Blackout (alcohol-related amnesia)

alcohol_and_memory

A blackout is a phenomenon caused by the intake of an alcoholic beverage or other substance in which long term memory creation is impaired or there is a complete inability to recall the past. Blackouts are frequently described as having effects similar to that of anterograde amnesia, in which the subject cannot recall any events after the event that caused amnesia. ‘Blacking out’ is not to be confused with the mutually exclusive act of ‘passing out’, which means loss of consciousness.

Research on alcohol blackouts was begun by E. M. Jellinek in the 1940s. Using data from a survey of Alcoholics Anonymous (AA) members, he came to believe that blackouts would be a good determinant of alcoholism. However, there are conflicting views as to whether this is true. The negative psychological effects of an alcohol-related blackout are often worsened by those who suffer from anxiety disorders.
Various studies have also given rise to proof of links between general alcohol consumption and its effects on memory capacity. These studies have shown in particular, how the innebriated or intoxicated individual makes poorer associations between words and objects than does the sober individual. Later blackout-specific studies have indicated that alcohol specifically impairs the brain’s ability to take short-term memories and experiences and transfer them to long-term memory.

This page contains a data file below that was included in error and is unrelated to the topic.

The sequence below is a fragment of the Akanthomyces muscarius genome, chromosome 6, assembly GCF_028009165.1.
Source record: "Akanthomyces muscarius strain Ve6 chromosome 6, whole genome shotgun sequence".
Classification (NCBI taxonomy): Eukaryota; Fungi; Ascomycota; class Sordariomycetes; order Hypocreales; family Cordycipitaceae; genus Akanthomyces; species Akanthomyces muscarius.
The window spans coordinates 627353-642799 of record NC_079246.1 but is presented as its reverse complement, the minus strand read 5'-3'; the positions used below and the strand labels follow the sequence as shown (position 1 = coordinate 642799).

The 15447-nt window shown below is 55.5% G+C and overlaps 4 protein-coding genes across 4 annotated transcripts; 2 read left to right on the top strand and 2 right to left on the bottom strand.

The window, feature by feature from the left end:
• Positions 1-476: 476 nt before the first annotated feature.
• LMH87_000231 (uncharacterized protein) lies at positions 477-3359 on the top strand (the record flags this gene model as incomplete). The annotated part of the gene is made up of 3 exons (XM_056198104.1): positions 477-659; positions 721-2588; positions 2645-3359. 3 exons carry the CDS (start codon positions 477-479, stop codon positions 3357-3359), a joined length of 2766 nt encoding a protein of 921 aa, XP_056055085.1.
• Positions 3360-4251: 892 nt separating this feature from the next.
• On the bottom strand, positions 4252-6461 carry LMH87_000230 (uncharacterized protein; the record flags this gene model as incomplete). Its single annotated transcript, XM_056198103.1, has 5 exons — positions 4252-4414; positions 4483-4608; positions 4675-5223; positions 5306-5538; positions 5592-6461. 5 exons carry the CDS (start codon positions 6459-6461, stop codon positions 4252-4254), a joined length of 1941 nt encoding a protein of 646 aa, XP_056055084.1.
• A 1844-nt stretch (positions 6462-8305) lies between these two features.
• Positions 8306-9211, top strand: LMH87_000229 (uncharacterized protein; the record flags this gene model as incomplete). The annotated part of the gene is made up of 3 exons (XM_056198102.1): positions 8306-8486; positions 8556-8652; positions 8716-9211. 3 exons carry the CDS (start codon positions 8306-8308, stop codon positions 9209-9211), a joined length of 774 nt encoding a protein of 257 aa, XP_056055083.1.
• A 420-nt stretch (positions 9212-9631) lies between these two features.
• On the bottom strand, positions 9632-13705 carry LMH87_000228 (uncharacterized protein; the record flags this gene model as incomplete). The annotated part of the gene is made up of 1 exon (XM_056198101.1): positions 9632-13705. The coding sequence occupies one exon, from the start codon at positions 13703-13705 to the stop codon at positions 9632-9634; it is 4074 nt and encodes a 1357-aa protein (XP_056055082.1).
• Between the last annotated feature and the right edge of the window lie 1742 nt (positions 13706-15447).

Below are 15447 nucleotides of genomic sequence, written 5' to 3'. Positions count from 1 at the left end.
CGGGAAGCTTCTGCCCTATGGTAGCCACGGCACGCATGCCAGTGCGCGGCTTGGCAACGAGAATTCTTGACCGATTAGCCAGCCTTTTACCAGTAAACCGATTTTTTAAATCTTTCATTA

It is a common misconception that blackouts generally occur only in alcoholics; research suggests that individuals who engage in binge drinking, such as many college students, are often at risk as well. In a 2002 survey of college students by researchers at Duke University Medical Center, 40% of those surveyed who had consumed alcohol recently, reported having experienced a blackout within the preceding year.

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